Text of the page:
In this context, the term "funds" includes funds on deposit
and funds due to or from the FCM's clearing organizations or
carrying brokers. The Commission's proposal would require an
immediate telephone call by an FCM, to be followed immediately by
telegraphic or facsimile notice. The notification to the Commission
would be directed to the Division of Trading and Markets, to the
attention of the Director and the Chief Accountant, and notice to the
DSRO was to be directed to the person or unit provided for under the
DSRO's rules. For example, the notice required by CME Rule 971
must be sent to CME's Audit Department.(7)
2. Comments on Proposed Reporting Standard
Most of the commenters objected to the "should know" standard in proposed new Rule 1.12(h). GNI, Cargill and LWC criticized this language as being too vague and granting the Commission too much discretion. NYC Bar and CSCE claimed that a "should know" standard would lead to overreporting by firms fearful of an enforcement action. Overreporting could create or exacerbate, rather than prevent or ameliorate, a market crisis, causing rumors to spread of problems at reporting firms, according to the NYC Bar and GNI. FIA expressed concern that this could cause the Commission to take precipitous action, such as ordering the transfer of accounts.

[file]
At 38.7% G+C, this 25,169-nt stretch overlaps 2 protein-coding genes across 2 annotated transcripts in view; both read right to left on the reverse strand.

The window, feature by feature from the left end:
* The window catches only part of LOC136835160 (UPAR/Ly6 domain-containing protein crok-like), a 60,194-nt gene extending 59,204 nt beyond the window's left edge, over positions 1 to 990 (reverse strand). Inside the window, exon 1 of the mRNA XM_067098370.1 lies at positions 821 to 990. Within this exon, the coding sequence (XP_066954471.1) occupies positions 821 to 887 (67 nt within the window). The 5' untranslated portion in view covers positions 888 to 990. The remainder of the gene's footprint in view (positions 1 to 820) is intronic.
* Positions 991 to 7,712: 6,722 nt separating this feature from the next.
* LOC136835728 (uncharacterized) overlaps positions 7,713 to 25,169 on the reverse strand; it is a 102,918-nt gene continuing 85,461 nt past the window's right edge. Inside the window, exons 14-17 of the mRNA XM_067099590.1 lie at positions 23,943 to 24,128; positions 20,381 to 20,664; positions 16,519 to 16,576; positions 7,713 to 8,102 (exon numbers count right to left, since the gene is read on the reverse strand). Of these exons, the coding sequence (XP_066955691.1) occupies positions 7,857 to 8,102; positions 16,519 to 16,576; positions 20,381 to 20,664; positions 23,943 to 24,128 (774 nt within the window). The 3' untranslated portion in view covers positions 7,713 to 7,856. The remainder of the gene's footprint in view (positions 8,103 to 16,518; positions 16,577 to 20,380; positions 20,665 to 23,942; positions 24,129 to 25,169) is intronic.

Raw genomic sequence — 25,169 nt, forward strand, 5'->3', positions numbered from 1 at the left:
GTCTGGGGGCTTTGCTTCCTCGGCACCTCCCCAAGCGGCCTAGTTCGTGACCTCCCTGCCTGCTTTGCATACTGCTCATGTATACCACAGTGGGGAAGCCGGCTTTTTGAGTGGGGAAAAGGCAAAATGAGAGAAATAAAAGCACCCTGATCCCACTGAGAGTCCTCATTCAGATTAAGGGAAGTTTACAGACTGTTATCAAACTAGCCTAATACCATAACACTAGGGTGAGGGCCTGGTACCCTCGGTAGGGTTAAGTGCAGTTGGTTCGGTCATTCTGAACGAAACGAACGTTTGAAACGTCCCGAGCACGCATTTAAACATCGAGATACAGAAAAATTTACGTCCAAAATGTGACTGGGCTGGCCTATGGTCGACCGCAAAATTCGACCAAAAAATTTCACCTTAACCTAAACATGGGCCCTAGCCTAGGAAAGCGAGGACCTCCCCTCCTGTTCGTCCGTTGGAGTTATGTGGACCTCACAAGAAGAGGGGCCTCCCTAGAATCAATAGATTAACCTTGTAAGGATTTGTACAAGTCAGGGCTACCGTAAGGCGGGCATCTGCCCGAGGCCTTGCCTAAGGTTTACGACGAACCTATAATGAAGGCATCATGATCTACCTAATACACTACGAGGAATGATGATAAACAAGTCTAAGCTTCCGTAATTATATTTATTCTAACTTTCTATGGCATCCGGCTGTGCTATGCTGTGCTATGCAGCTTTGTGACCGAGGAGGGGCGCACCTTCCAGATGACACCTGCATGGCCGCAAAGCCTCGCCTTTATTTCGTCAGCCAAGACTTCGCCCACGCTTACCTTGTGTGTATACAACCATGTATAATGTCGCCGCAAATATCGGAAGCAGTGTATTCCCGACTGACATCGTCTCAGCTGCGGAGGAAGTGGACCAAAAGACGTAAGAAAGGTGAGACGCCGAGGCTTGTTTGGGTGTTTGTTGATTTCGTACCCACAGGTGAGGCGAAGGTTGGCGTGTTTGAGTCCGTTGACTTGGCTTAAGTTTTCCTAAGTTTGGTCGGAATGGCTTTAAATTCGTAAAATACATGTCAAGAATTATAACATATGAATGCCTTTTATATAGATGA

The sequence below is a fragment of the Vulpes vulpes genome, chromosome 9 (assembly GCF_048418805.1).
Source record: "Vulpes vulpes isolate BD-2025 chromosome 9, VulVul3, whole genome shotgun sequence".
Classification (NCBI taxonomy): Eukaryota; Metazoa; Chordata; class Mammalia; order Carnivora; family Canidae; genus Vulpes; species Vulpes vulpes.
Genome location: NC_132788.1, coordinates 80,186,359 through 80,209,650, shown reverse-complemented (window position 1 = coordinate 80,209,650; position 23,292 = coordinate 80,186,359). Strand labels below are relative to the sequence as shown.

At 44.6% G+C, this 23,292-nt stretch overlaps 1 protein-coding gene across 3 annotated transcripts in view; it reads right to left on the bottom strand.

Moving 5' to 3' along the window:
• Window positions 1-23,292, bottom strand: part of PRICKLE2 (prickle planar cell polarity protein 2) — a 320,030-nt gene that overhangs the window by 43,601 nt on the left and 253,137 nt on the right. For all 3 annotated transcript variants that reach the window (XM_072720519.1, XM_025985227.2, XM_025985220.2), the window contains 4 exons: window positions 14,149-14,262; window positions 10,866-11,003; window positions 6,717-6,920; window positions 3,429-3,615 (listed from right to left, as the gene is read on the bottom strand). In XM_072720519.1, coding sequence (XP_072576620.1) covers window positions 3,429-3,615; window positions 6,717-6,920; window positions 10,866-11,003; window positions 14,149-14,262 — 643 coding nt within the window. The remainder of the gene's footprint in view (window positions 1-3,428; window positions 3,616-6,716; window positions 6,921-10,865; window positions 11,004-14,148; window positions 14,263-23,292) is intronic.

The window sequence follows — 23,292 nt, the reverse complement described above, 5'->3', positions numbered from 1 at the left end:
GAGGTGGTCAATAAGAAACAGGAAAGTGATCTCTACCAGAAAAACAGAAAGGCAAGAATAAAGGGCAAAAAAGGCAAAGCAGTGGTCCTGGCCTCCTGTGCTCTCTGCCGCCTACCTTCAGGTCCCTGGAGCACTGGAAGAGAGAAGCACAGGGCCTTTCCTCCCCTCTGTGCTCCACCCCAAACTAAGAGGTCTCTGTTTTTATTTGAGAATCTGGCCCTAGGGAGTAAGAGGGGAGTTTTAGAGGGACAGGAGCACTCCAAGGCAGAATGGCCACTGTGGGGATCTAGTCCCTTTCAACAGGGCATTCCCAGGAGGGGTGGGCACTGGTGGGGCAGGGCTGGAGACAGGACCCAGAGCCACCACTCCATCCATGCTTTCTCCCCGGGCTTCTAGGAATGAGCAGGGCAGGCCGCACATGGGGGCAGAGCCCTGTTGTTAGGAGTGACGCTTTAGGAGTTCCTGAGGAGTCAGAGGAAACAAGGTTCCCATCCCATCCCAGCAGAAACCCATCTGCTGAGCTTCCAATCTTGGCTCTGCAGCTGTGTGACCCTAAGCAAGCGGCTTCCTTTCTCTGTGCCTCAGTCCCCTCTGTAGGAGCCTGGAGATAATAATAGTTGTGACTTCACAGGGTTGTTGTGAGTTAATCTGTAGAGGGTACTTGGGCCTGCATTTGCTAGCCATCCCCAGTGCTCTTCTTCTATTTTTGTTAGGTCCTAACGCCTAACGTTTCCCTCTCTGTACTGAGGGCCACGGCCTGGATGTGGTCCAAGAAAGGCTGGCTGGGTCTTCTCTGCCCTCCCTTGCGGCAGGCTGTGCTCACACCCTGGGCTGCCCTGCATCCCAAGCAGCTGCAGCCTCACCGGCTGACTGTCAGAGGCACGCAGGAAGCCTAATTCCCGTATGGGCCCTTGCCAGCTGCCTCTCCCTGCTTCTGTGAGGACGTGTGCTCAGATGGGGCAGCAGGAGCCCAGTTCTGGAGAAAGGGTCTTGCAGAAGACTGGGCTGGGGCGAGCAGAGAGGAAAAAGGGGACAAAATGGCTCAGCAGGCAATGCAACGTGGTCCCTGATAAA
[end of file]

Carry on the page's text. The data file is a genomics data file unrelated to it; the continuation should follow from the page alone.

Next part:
NYC Bar also stated that "the 'should know' standard has not been the subject of litigation or addressed by any staff interpretations." The Commission notes that the "should know" standard has been part of the standard for reporting undercapitalization in Rule 1.12(a) since it was adopted 20 years ago.(8)
The Commission was intending to conform the reporting requirements for
undersegregation and undercapitalization, a concept that FIMAT deemed
sensible in its comment letter (although, as discussed below, FIMAT
objected to the timing element). The Commission further notes that
Rule 1.12(a) has been the subject of litigation.(9)
Some commenters suggested alternatives. FIA stated that it could support reporting of undersegregation subject to three conditions, which should be set forth in the rule itself or in the preamble of the Federal Register notice announcing adoption of the rule: (1) there is a significant undermargined account; (2) the customer makes clear that it is unable or unwilling to meet the margin call; and (3) the FCM is aware that it will be unable to transfer enough funds from its own accounts into segregation in a timely manner to cover the shortfall. NFA stated that, in extraordinary markets, an FCM may know earlier than the formal computation deadline of noon the following business day that it is undersegregated and suggested that the Commission clarify that this is the exception rather than the norm.